Ransomware is a new breed of computer virus that is wrecking havoc on individuals and businesses alike. Once infected, ransomware will encrypt all of a user’s documents and files and then demand a ransom from the victim using bitcoin or in other hard-to-trace digital currencies. The ransoms are usually hefty (to the tune of over $500 or even thousands of dollars), and often times, that amount goes up if the ransom isn’t paid fairly quickly.
Mac computers are no longer immune. Just today, Reuters reported that the first known ransomware affecting Apple computers has been discovered.
Unfortunately, Ransomware can affect an entire network. Recently, I got a phone call from a concerned employee of a local company whose data on that company’s server was encrypted by a strain of the virus. An employee’s computer got infected with a type of ransomware, and once the virus had encrypted all of that local user’s files, it was able to encrypt all of the files that person had access to on the company server.
Although the company had a full time IT staff person, the employee who called me was concerned that there may be additional measures I could take to help them avoid paying the ransom (which doesn’t always work). After I briefly spoke with their IT staff person, I knew that there was little else I could do.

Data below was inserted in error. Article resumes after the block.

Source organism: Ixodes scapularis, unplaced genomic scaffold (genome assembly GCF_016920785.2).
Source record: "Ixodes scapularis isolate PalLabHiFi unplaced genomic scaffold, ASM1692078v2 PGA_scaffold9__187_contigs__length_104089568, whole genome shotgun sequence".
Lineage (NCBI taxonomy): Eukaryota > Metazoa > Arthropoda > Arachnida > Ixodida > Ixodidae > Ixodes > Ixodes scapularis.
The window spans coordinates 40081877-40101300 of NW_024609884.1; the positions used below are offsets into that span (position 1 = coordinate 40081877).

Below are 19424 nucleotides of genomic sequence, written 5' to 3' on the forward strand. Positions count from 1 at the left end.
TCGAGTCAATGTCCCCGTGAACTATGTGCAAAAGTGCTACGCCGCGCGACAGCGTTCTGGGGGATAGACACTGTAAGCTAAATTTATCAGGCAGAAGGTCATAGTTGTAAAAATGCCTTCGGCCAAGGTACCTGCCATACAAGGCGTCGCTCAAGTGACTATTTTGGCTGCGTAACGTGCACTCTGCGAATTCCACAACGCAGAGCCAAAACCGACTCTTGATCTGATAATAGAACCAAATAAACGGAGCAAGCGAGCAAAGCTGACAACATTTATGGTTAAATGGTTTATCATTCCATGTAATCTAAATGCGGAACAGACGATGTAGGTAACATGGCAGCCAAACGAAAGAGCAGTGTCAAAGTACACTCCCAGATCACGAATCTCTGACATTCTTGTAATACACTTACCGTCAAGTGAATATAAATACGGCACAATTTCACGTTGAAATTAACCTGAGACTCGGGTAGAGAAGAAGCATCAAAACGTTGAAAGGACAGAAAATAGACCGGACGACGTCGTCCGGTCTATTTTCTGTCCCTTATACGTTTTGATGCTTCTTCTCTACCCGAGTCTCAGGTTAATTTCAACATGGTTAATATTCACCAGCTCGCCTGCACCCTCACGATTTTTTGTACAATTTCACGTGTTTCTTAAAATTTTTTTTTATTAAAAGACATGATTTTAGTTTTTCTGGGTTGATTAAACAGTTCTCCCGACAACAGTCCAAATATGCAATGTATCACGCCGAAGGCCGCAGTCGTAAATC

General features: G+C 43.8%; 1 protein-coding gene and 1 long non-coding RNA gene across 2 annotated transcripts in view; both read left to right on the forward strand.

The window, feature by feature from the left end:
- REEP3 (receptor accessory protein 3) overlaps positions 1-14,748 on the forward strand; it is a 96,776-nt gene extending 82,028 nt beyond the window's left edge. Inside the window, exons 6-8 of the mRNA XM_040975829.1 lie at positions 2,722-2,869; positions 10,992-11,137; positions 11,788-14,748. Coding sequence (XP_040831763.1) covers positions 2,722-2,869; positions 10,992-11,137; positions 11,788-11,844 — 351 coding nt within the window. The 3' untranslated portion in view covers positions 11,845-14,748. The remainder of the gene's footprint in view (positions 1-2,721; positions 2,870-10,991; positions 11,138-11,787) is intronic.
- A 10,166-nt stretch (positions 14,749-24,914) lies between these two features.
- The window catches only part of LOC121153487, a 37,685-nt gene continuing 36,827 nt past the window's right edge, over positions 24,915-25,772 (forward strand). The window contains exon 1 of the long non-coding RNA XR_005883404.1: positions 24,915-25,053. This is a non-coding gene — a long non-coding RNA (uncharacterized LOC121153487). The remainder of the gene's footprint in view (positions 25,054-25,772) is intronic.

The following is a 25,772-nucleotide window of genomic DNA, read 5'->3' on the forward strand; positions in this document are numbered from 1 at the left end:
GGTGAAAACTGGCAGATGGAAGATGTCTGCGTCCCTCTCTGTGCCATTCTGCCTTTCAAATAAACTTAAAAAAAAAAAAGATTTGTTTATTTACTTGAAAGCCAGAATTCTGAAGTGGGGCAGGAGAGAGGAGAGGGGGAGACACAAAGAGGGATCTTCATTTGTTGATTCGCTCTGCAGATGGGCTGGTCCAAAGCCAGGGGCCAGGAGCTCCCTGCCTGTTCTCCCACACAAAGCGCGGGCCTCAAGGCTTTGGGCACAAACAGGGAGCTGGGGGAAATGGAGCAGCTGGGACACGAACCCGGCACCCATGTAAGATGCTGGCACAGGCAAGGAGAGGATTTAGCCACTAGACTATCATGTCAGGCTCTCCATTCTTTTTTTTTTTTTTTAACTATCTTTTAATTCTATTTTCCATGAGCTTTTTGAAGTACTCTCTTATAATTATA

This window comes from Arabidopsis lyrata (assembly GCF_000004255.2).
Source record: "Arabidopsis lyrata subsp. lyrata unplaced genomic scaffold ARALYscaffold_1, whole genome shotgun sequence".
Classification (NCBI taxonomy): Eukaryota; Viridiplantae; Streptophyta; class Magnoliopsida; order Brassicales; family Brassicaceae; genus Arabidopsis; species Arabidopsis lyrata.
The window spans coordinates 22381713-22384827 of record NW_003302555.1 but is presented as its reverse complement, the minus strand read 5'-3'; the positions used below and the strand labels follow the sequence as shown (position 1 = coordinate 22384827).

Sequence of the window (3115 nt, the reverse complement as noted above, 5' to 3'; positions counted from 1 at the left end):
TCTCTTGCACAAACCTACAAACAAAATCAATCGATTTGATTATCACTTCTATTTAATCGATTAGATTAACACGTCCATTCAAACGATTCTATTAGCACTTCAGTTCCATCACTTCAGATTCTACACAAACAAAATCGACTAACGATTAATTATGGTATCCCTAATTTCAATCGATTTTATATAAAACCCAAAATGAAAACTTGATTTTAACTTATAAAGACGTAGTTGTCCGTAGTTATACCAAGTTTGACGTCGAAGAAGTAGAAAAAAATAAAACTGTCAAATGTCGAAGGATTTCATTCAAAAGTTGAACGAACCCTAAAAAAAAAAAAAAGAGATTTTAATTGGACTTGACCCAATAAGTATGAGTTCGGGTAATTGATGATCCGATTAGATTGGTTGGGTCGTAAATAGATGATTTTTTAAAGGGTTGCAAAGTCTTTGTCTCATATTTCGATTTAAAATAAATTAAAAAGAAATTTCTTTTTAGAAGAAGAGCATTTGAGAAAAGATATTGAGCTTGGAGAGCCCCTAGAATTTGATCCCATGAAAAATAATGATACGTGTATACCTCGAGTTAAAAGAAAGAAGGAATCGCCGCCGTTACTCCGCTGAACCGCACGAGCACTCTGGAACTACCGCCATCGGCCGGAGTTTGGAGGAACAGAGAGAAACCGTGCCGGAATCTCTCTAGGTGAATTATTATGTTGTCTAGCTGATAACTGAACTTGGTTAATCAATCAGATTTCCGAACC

Paying the ransom doesn’t always work. There is no guarantee you will actually get your files and folders back. It should be your absolute last attempt at getting your files back (if they are that important to you).
The best method of defense is to keep your computer’s software updated and to always have good backups. I’ve written several posts on keeping your computer secure (Password Security & User Accounts and Three Ways to Secure Your Data are just a couple of the posts I’ve published).
It is imperative to keep good backups. Syncing your data (think: Dropbox Sync or Google Drive Sync) is NOT a proper backup. When I help clients setup a backup system that “syncs” into the cloud, I first setup a folder onto server or NAS that no one has access to, I setup a task on the server to take multiple revisions (versions or copies) of the company’s files and store it into that folder, and then finally, I sync that entire folder into the cloud.
Other ways to backup this data include manually backing it up onto an external hard drive (and then making sure that the hard drive is disconnected from the server or computer that is being backed up). This isn’t a recommended approach, though, because it takes time & effort.
Finally, Malwarebytes has launched a new anti-ransomware program. It is still in beta, so there may be some additional bugs in the software that need to be fixed before it is ready for prime-time, and Malwarebytes recommends installing it into a non-production environment first, but this is a huge step forward. I have successfully tested this on my Windows 10 VM (Virtual Machine) and have had very few problems with it.